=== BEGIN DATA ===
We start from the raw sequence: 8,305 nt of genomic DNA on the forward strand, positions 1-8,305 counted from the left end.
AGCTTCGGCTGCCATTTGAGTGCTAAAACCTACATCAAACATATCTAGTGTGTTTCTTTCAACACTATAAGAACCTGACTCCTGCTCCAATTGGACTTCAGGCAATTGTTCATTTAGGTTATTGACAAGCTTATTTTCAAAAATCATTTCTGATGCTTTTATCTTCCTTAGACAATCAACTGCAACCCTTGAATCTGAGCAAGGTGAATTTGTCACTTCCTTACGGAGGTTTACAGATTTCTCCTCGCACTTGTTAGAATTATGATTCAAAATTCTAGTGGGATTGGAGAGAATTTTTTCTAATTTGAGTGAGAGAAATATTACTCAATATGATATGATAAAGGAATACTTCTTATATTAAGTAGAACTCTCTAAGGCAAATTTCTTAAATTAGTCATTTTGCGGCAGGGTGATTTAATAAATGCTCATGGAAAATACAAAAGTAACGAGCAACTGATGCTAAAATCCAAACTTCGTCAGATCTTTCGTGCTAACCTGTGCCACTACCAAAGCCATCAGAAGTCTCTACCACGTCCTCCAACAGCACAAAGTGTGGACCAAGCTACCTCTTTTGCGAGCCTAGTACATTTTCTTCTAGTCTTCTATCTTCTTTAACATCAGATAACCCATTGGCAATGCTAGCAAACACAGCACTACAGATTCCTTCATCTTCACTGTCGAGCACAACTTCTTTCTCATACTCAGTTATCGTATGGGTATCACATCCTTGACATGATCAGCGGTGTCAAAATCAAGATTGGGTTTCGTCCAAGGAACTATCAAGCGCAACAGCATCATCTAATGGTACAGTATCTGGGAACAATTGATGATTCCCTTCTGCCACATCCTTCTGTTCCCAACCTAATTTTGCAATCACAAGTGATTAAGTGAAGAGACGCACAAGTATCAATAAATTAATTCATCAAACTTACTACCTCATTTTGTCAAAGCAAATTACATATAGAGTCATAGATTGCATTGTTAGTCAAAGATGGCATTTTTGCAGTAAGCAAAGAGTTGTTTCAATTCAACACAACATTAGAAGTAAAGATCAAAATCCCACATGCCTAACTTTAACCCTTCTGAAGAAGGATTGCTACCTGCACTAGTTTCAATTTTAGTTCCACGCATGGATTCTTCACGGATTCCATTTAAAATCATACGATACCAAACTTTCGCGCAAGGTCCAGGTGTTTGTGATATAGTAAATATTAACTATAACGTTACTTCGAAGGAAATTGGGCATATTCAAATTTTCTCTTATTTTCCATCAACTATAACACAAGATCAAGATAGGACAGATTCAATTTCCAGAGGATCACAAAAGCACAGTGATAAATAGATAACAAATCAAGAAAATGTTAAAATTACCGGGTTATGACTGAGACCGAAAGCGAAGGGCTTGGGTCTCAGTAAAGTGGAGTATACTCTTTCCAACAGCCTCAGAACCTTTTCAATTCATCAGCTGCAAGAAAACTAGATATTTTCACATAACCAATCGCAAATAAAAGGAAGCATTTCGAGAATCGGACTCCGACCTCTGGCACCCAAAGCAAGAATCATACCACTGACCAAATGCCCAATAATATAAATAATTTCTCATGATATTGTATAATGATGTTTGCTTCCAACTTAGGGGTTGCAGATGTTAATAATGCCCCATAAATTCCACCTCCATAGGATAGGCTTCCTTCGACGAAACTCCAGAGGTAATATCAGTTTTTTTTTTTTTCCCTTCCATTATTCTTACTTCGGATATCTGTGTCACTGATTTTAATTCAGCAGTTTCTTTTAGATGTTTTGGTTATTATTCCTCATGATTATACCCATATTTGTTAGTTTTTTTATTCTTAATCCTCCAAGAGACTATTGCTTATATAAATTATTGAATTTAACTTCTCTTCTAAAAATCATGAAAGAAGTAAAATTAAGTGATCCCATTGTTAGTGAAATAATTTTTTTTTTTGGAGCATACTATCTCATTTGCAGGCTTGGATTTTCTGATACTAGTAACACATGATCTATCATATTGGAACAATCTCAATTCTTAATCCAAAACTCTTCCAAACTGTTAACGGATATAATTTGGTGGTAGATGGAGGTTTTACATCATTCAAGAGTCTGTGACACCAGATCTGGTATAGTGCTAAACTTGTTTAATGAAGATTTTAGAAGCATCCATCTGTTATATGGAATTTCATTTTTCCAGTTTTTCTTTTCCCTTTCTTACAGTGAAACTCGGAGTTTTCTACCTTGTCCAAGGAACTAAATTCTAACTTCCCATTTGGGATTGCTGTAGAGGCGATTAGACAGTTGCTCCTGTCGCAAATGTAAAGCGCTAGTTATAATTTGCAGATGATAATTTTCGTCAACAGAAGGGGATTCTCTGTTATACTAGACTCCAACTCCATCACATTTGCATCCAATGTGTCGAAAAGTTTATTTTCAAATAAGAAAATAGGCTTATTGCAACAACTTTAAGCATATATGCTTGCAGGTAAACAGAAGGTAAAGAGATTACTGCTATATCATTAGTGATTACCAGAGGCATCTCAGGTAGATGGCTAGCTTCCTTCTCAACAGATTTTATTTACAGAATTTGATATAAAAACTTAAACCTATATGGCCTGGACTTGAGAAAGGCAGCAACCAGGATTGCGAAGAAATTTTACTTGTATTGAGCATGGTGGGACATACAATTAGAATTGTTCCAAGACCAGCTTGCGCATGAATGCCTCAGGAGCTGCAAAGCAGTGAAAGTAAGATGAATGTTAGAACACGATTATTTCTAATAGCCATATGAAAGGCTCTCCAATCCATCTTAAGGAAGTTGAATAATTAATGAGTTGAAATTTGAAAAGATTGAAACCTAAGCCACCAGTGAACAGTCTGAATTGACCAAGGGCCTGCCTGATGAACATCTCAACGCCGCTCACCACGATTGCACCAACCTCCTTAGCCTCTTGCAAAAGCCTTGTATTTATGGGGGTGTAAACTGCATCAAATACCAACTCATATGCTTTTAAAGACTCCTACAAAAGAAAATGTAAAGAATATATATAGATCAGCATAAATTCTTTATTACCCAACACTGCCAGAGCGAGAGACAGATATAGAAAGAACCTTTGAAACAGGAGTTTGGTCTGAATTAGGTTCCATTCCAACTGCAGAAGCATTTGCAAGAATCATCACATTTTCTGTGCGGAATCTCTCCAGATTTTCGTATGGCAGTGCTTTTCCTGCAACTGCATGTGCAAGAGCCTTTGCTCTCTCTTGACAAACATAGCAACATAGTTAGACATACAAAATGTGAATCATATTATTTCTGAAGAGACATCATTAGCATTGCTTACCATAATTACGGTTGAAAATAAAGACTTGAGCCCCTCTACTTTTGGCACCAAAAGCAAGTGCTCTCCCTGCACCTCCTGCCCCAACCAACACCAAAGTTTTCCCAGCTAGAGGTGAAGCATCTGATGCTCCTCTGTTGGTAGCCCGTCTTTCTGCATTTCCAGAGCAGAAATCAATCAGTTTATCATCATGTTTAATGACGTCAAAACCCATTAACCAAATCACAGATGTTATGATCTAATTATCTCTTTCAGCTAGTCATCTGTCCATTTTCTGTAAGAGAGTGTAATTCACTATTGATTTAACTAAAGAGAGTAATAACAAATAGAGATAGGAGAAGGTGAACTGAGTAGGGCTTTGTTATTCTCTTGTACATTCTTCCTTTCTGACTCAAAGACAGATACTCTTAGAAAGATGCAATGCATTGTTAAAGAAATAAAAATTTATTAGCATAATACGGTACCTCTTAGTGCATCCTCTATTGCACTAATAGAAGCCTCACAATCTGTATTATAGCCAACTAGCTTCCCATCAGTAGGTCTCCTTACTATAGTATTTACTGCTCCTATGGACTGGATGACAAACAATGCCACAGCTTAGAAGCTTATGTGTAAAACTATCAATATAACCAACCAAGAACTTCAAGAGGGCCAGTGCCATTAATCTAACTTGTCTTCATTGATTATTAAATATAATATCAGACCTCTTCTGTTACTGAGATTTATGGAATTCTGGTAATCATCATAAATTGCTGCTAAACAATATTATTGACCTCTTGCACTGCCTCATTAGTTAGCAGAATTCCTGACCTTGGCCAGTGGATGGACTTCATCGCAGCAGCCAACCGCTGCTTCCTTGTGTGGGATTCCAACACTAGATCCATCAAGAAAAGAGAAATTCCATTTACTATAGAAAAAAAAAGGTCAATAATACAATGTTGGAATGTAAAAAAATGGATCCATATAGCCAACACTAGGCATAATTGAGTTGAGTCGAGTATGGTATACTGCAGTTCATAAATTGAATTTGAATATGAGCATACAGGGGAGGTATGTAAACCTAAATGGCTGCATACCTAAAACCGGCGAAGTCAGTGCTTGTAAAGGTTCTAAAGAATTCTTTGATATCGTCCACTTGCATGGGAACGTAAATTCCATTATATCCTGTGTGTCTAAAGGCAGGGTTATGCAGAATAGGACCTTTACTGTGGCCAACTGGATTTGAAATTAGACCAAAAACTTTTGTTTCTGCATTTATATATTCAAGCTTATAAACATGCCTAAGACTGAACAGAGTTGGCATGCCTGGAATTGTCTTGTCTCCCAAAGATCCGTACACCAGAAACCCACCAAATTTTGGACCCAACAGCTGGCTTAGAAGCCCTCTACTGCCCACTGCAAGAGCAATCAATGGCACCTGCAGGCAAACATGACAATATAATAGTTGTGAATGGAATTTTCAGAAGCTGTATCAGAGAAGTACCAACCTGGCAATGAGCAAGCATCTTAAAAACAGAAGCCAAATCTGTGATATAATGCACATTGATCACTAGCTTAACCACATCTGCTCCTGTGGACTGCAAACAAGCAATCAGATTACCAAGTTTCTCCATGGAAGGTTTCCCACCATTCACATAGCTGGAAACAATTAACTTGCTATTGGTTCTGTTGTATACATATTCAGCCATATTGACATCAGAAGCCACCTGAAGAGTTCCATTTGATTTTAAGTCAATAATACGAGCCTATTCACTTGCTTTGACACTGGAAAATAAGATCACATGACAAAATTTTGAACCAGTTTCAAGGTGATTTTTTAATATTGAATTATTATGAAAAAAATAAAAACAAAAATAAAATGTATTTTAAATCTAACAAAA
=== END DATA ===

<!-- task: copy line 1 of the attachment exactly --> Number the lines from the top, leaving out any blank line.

We start from the raw sequence: 8,305 nt of genomic DNA on the forward strand, positions 1-8,305 counted from the left end.